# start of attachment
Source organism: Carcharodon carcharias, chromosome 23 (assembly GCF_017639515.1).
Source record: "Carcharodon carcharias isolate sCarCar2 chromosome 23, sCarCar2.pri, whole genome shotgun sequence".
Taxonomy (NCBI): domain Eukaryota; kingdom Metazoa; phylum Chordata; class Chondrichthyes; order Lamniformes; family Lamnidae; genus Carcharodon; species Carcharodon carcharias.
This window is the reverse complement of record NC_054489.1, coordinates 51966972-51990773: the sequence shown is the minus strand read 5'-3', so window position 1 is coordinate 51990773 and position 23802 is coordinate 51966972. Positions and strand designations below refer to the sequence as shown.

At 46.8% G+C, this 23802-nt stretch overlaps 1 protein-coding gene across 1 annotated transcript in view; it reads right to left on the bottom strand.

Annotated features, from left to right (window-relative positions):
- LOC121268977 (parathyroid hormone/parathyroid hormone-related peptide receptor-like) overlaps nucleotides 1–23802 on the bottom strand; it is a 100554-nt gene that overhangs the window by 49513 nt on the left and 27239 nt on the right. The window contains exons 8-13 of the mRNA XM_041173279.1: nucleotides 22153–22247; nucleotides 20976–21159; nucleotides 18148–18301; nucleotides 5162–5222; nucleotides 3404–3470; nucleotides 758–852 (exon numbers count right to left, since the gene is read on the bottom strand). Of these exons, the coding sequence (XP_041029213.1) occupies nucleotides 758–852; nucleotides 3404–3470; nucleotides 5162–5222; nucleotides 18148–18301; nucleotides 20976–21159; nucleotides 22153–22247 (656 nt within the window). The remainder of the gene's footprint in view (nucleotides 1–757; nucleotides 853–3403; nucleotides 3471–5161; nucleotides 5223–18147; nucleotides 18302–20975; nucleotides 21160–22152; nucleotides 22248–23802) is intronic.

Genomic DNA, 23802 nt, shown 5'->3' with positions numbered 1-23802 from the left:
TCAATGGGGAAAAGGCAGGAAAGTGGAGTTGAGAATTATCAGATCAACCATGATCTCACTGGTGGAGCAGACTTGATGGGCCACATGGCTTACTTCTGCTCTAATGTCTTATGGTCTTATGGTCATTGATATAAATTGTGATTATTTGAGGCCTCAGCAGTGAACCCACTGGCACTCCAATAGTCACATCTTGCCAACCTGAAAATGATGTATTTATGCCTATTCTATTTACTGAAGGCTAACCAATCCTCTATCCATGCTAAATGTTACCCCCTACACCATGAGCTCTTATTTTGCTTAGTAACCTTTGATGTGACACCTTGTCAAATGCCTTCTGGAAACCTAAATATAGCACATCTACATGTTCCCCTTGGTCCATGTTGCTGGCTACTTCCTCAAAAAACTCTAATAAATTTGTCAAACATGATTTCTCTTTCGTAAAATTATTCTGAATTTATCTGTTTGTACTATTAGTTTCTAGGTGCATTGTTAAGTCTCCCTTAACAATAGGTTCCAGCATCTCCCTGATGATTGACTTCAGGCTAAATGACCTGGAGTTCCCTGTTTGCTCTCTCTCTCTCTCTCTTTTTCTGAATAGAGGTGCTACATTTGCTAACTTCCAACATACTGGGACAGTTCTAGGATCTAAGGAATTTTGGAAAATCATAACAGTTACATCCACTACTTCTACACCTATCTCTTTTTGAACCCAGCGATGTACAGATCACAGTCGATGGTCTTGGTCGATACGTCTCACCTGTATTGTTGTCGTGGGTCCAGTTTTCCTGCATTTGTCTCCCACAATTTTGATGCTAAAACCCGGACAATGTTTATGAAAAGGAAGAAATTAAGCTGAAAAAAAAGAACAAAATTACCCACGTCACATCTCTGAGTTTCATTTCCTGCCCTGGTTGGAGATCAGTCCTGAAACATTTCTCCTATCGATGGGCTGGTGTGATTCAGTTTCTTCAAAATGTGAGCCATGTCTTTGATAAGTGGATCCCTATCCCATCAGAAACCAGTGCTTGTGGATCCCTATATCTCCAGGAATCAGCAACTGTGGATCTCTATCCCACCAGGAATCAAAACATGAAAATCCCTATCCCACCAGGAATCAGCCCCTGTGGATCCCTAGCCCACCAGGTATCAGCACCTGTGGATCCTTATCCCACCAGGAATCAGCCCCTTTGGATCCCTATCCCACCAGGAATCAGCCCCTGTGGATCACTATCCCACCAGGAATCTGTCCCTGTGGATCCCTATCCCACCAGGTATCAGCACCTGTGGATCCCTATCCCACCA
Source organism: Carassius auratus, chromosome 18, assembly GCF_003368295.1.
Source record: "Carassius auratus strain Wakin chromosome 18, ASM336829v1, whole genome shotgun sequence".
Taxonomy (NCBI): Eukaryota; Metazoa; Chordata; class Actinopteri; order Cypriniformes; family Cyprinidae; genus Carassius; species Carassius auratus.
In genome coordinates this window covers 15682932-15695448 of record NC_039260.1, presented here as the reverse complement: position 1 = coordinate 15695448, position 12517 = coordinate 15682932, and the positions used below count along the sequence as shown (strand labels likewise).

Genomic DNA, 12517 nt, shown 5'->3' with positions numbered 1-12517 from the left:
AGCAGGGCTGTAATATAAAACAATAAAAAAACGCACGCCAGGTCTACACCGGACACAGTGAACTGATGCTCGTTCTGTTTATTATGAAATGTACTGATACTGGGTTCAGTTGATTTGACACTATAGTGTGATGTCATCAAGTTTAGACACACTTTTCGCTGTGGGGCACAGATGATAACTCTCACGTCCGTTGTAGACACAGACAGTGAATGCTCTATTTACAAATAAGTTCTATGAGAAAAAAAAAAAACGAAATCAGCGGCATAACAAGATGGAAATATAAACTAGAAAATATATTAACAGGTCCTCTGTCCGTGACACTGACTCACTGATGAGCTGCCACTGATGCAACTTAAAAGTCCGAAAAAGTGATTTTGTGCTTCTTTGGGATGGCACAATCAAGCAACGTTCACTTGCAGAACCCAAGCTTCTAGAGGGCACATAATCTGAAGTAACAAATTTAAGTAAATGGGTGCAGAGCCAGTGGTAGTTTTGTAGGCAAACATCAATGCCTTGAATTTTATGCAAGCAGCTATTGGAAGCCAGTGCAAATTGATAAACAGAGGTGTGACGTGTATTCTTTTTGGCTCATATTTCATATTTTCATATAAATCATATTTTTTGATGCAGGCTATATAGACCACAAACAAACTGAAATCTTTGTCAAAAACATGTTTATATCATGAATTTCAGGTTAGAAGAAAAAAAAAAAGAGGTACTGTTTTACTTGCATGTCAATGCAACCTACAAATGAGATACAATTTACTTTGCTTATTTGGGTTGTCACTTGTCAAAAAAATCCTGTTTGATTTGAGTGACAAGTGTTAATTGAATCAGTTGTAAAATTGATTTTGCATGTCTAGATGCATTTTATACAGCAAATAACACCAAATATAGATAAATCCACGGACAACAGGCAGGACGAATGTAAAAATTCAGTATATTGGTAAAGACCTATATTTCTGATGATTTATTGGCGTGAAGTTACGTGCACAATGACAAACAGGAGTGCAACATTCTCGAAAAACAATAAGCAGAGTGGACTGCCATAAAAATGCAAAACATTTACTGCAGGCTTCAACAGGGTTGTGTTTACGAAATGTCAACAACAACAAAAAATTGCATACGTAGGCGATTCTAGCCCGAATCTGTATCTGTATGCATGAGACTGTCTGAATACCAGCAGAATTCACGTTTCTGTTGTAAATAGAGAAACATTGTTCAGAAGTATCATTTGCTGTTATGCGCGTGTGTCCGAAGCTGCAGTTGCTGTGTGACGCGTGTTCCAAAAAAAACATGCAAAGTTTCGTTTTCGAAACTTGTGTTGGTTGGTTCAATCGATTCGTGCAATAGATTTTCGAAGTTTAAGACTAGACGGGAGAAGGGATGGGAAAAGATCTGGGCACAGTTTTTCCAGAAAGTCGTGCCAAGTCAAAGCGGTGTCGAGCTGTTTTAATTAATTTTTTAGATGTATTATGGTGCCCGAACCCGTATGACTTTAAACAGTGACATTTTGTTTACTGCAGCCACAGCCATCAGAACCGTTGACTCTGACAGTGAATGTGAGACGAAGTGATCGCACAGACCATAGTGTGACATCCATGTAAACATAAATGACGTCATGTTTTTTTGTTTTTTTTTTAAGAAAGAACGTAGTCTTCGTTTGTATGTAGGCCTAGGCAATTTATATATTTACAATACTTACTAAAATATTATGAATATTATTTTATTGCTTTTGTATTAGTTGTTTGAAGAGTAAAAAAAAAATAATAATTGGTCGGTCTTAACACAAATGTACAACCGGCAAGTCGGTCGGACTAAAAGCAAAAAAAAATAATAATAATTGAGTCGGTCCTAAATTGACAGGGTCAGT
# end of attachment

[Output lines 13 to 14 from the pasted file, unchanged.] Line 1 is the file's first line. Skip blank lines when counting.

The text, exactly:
In genome coordinates this window covers 15682932-15695448 of record NC_039260.1, presented here as the reverse complement: position 1 = coordinate 15695448, position 12517 = coordinate 15682932, and the positions used below count along the sequence as shown (strand labels likewise).

Genomic DNA, 12517 nt, shown 5'->3' with positions numbered 1-12517 from the left: